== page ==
Read More

Lucky Brand Jeans Email List Signup Is a Perfect Fit

Beyond • May 4, 2011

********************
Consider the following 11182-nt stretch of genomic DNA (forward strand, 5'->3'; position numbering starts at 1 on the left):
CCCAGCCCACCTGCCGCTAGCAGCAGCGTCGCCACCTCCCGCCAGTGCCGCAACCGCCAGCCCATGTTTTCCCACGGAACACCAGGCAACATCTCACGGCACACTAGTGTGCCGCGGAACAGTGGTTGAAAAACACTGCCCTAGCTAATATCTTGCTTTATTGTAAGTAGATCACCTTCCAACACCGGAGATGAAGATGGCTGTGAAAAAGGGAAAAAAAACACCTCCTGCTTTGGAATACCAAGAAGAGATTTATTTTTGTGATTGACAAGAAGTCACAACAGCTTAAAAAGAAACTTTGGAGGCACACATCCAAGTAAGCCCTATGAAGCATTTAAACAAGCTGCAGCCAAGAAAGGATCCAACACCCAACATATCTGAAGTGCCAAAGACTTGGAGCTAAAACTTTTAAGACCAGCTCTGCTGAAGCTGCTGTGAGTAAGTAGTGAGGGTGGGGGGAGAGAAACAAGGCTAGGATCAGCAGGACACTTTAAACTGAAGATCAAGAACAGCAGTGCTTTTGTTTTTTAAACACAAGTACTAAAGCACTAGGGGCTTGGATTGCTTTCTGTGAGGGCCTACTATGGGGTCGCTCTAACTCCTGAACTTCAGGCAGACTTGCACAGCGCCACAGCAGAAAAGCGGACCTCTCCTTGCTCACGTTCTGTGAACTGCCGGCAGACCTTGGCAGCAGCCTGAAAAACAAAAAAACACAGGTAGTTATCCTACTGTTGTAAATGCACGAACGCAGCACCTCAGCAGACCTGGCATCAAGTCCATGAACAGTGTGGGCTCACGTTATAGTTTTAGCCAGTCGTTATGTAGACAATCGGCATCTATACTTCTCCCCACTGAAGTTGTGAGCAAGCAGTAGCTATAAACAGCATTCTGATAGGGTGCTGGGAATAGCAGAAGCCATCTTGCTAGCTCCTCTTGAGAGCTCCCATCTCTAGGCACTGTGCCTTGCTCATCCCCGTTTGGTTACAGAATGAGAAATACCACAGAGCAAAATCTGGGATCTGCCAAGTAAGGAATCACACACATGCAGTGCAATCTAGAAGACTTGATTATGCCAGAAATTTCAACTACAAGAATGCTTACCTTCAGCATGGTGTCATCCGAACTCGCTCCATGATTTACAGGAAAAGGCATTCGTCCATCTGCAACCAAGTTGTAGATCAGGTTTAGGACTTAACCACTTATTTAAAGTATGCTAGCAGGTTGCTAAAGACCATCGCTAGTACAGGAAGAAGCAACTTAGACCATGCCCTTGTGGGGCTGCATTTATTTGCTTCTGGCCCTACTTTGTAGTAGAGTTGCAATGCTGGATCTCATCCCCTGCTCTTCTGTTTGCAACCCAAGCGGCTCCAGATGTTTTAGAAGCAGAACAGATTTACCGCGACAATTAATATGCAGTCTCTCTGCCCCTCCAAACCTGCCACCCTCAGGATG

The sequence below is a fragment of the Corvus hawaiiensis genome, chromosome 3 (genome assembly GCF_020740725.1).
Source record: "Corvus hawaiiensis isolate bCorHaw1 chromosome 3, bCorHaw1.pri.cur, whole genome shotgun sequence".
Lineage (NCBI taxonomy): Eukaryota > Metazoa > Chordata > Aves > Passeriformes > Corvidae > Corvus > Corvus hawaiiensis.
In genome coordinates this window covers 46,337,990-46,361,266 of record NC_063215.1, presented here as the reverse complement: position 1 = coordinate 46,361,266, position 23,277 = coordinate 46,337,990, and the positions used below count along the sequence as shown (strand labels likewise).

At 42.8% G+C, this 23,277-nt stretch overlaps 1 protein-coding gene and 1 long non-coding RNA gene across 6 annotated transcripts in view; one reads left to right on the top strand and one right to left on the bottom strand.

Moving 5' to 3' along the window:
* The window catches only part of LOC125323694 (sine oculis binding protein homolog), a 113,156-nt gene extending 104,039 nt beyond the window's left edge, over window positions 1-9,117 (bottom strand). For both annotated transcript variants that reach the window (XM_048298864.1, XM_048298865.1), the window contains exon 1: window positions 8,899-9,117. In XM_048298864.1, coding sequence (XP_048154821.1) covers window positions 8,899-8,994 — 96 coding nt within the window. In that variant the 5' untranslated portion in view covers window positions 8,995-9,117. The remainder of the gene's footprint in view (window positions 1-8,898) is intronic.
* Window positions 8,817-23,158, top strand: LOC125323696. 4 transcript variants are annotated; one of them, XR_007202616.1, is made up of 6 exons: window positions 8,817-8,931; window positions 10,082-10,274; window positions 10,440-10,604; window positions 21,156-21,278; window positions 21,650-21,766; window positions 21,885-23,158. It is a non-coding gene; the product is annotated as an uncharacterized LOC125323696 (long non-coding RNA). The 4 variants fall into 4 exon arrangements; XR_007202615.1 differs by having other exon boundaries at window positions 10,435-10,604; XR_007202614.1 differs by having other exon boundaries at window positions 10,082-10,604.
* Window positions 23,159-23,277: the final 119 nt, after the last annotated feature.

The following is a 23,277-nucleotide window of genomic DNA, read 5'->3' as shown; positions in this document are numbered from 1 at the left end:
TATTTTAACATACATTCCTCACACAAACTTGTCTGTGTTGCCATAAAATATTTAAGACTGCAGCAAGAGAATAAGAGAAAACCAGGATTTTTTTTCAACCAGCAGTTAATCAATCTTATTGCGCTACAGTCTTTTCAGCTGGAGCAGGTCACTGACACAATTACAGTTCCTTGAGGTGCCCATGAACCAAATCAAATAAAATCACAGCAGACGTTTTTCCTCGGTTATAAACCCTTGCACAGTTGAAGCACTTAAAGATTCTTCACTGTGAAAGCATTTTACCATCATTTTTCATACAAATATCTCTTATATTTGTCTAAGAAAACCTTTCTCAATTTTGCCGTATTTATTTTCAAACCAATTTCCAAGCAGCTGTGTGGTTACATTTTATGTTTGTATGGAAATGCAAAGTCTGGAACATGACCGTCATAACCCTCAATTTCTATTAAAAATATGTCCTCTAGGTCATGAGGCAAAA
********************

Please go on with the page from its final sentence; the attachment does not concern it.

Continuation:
If you love a great deal, then there’s a stop on the road from LA to Vegas that’s almost as imperative as a gas fill up. That’s right, go on past that ghost town detour, resist the urge to stop for milkshakes in Yermo… hey, you might even pass up the chance to eat in a train caboose at the eccentric McDonald’s in Barstow. You’ve got some serious shopping to do at the outlet mall! Our Favorite Stop on Interstate 15 So you’d better bet that my wife and I stopped our Las Vegas locomotion just long enough to have a look see. That’s how they get you, anyway. There you are stopping for gas, then you ponder all that name brand signage you just witnessed coming off the off-ramp. Next thing you know you’re pulling into the outlet’s parking lot instead of back on the 15. Opting-in at the Outlets While my wife ran off to the Coach store to wrestle for purses from the quite literal busloads of wealthy international tourists, I slipped into the Lucky Brand Jeans store to see about replacing the shorts arsenal that mysteriously no longer fits as well as before my wedding. And though it would be twenty minutes before I jotted my name on an opt-in form, I was on the email list from the moment I walked in the door. They Had Me at \"Hello\" As soon as I walked in, there was this nice kid folding shirts right up front. He looked genuinely friendly as he stopped what he was doing to offer a heartfelt “hello.” He didn’t accost me as I wandered about the front of the store, but noticing my pause at certain displays, he offered help at an appropriate time. “If I can help you find any sizes, just let me know.” Perfect. I know my style, I know what I like, but I hate sifting through racks trying to find which one actually fits my aging, awkward body. Last thing I need is someone younger than me reminding me I no longer know what looks good. So as I was browsing some t-shirts a few minutes later, he noticed and offered more assistance. “If you like those shirts, come check out these new ones I’m folding here. We just got them in.” The Email List Signup Is Just a Period to a Well-Written Paragraph And from there it all went swimmingly. In succession I was greeted, sized, walked to my dressing room and rang up at the register by the same employee. Yes, there were more salespeople, but the one employee strategy built trust and rapport. So when the last thing he said was “you should sign up for our emails so you can get more discounts,” I was not going to say no. After all the time this person spent on me as a customer, how could I say no to this simple request? Yes, yes, I’ll sign up. You’re like a cousin to me now! And it really does work like that sometimes. The email list request was only the punctuation to a great overall customer service experience. Take away half of what the kid had done before the list request and I may not be on it. What if there was no greeter? What if people were fake as they smiled or didn’t smile at all? What if a different person handled me at the register and asked about the list? These days, I’m on a lot of lists. I’m looking for excuses to say no but they gave me none. With that, my wife and I were back on the road again. And though we left with shopping bags from at least five stores, we only ended up on one email list. As we passed the signs in the town of Baker for “Alien Fresh Beef Jerky,” I made a mental note to write about my experience on Monday. Well, it’s Tuesday night now and I’m just getting around to it… Vegas, baby. Vegas.